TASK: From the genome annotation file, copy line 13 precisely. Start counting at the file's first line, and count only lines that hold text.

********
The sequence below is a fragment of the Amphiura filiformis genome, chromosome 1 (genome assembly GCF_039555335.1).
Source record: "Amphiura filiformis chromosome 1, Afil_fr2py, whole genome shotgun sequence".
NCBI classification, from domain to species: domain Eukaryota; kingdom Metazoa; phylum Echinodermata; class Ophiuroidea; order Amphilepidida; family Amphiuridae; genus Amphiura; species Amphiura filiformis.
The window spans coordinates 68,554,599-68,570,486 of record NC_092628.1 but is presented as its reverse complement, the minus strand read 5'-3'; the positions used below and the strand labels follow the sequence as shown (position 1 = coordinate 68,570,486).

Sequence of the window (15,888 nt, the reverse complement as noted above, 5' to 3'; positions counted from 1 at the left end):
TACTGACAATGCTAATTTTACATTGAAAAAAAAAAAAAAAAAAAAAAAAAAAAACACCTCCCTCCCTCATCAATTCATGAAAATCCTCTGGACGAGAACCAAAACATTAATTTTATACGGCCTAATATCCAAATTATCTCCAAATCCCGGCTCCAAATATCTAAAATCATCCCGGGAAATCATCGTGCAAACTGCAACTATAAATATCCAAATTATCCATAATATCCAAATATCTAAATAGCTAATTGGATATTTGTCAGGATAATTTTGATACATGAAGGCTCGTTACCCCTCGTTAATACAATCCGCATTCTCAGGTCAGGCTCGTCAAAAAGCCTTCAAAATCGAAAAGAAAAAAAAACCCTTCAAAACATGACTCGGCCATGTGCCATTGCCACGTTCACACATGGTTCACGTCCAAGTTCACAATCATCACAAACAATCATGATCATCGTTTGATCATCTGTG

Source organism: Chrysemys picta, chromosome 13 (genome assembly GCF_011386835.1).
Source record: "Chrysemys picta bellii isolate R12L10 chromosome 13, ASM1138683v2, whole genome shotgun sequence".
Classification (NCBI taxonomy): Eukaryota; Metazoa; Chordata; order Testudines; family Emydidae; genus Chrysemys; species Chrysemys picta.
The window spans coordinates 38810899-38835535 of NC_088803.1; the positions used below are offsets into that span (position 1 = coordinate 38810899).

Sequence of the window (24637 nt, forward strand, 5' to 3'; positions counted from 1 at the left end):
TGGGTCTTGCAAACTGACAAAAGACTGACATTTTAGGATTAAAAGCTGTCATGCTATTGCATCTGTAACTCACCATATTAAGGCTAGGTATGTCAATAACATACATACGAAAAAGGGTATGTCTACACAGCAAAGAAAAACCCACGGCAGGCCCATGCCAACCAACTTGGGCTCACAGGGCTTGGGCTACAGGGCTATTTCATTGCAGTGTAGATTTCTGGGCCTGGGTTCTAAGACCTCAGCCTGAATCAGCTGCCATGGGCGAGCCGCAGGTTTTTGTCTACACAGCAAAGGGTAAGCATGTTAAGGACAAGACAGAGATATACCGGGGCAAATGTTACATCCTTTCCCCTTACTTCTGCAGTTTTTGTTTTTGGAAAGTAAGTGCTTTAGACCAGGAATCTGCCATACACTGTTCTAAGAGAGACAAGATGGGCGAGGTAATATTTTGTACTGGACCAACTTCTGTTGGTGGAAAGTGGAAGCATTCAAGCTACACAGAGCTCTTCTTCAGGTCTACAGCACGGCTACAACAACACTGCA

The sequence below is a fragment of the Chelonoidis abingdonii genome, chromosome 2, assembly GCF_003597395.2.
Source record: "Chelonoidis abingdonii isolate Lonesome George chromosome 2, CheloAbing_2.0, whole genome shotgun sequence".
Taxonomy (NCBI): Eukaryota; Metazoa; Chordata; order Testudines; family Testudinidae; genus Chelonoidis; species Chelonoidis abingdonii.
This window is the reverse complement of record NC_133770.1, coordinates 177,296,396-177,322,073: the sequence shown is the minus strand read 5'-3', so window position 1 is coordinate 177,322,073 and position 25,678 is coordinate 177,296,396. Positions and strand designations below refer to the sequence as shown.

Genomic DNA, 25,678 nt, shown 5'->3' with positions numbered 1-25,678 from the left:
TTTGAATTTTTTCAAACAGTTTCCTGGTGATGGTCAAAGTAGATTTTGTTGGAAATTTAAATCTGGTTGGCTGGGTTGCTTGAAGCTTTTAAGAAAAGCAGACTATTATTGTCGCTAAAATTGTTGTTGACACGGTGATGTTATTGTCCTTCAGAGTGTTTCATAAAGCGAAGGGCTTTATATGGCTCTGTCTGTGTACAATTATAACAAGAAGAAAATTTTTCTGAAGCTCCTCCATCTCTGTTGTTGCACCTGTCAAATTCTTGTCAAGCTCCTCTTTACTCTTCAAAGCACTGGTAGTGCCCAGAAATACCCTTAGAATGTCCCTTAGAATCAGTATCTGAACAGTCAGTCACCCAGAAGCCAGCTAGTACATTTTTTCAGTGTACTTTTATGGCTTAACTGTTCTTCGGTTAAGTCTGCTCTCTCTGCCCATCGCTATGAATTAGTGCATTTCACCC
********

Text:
The sequence below is a fragment of the Chelonoidis abingdonii genome, chromosome 2, assembly GCF_003597395.2.